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Rome Summit on Libya: Gaddafi must go, fund for rebels created

06. May 2011. | 07:46

Source: ANSAmed

The summit held in Rome on Libya launched a special fund to help the rebels and issued a warning to Muammar Gaddafi, who is becoming increasingly "isolated" on the international scene, that "time is running out" for his regime.

The summit held in Rome on Libya launched a special fund to help the rebels and issued a warning to Muammar Gaddafi, who is becoming increasingly "isolated" on the international scene, that "time is running out" for his regime.

The meeting of the Contact Group on Libya at the Italian Foreign Ministry, according to Italian Foreign Ministry Franco Frattini, is another step forward, even though a solution to the Libyan puzzle is still far off at least for the time being.

So much so that in the evening Frattini called the plan by his Turkish counterpart Davutoglu for a ceasefire within seven days overly "ambitious", saying that a reasonable objective would be a few weeks.

It was the Italian chief of diplomacy and US Secretary of State Hillary Clinton - in Rome under heavy security on her first mission after the operation against Osama bin Laden - who with a bilateral talk began a meeting that put representatives from 22 countries and 6 international organisations around the same table, starting with NATO Secretary General Anders Fogh Rasmussen.

The final statement of the summit spoke about an agreement between all participants to "intensify" pressure on a "military, economic and political level" against the regime of the colonel, who is responsible for "inhumane and criminal" actions against his people which will "not go unpunished".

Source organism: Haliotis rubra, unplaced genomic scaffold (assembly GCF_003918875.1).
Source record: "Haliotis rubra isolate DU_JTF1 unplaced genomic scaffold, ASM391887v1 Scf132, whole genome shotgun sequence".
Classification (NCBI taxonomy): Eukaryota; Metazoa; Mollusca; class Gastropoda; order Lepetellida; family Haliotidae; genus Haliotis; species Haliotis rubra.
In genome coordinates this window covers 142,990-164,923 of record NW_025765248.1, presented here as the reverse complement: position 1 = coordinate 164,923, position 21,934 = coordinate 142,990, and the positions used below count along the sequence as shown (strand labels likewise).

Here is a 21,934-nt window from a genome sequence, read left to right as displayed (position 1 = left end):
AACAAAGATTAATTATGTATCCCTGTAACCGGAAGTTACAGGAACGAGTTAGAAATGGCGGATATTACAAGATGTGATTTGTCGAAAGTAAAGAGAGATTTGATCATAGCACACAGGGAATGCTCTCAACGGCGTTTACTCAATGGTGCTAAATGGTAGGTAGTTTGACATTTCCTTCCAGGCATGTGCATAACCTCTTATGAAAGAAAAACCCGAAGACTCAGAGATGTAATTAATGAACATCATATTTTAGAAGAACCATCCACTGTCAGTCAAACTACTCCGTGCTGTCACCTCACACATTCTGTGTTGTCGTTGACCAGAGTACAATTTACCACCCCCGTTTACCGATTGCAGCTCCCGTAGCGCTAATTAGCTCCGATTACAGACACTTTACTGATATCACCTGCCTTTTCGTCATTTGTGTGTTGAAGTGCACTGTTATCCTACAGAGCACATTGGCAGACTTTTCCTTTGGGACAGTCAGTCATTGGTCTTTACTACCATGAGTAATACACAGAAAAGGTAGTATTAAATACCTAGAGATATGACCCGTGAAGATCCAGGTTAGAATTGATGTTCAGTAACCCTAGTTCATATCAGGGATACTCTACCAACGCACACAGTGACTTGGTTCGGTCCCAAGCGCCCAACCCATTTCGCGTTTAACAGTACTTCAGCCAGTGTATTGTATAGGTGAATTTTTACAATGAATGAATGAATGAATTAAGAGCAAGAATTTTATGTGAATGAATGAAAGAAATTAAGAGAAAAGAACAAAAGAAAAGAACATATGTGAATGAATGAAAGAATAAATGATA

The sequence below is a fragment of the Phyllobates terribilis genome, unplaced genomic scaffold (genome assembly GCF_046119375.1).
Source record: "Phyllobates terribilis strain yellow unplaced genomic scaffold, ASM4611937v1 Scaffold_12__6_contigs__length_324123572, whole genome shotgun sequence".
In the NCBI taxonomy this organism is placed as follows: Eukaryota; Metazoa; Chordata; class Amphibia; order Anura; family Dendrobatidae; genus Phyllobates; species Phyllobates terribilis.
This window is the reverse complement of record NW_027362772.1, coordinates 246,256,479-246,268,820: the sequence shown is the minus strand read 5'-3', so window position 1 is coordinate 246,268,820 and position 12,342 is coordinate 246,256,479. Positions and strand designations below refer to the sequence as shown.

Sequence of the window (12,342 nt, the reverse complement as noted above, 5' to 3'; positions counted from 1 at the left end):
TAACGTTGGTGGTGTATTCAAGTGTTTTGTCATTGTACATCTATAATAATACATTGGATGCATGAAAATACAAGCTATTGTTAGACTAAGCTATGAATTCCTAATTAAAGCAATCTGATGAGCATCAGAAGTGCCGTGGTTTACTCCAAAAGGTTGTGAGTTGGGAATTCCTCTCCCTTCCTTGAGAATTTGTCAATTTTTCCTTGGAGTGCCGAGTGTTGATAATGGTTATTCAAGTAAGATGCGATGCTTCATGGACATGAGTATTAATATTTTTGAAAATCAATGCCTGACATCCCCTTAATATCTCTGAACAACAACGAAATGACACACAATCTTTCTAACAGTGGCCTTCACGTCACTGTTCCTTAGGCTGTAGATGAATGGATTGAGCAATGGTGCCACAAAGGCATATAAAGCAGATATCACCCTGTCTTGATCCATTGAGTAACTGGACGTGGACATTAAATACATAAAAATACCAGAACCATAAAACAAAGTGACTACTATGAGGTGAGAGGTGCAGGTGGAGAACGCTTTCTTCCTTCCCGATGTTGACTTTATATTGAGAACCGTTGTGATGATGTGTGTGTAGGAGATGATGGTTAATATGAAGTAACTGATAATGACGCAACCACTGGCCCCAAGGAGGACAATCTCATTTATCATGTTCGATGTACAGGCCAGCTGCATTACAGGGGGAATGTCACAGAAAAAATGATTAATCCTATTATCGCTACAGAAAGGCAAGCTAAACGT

The statement also mentioned military actions as an "instrument" to achieve "a political transition that reflects the will of the Libyan people". They discussed the road map outlined by two NTC representatives, which calls for an 'inclusive' national assembly in the post-Gaddafi era to draw up a Constitution to be voted on in a referendum and to give power back to the people through presidential and parliamentary elections.

A path that is not very different from what took place in Italy following the collapse of fascism and the end of the war. And the NTC, as an initial "positive sign of their desire for democracy", said Frattini, announced today that they want to immediately proceed with local elections in the areas under their control.

However, beyond good intentions, today the international community tried to guarantee concrete assistance to the National Transitional Council in Benghazi through the creation of a "special fund" to provide financial aid to the rebels. Insurgents, or "freedom fighters" as they want to be called at this point, warned that they are out of funds and risk going bankrupt without 2 or 3 billion dollars in aid.

We are still far away from the objective, but today's meeting was useful in at least identifying a "temporary financial mechanism" to collect international aid. The fund will be managed by a small group of countries (including Italy and France on a 6-month rotation), but should not be fed by Libyan assets frozen abroad:

"It would create legal problems", said French Foreign Minister Alain Juppé, "which is why we created an alternative solution" based on "donations, loans and subsequently, unfrozen assets". For the time being only Kuwait put 180 million dollars on the table, while the Prime Minister of Qatar promised 500 million dollars.


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02. May - 08. May 2011.